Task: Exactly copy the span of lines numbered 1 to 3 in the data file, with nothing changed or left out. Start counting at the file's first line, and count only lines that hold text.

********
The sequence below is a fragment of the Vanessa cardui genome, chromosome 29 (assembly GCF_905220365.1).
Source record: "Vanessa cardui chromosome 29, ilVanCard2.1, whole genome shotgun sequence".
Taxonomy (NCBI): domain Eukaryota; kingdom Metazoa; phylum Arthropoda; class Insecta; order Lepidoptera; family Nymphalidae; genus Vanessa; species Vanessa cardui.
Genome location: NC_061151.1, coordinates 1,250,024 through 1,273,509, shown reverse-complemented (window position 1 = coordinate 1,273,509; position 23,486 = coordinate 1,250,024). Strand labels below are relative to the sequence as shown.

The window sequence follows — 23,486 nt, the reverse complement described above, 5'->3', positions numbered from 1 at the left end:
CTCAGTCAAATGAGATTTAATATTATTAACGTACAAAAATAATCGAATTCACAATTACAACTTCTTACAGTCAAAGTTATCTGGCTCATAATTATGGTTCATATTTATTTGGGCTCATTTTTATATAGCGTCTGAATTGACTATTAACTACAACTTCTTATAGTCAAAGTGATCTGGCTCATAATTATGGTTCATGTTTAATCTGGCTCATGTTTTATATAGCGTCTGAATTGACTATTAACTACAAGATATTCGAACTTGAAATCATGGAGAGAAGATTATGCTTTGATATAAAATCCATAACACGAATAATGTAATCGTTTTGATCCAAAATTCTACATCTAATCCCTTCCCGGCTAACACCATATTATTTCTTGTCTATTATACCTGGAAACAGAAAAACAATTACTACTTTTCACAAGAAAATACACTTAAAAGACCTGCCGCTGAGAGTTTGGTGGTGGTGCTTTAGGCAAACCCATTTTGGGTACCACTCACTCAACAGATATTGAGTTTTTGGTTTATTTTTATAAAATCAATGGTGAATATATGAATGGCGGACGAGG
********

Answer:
The sequence below is a fragment of the Vanessa cardui genome, chromosome 29 (assembly GCF_905220365.1).
Source record: "Vanessa cardui chromosome 29, ilVanCard2.1, whole genome shotgun sequence".
Taxonomy (NCBI): domain Eukaryota; kingdom Metazoa; phylum Arthropoda; class Insecta; order Lepidoptera; family Nymphalidae; genus Vanessa; species Vanessa cardui.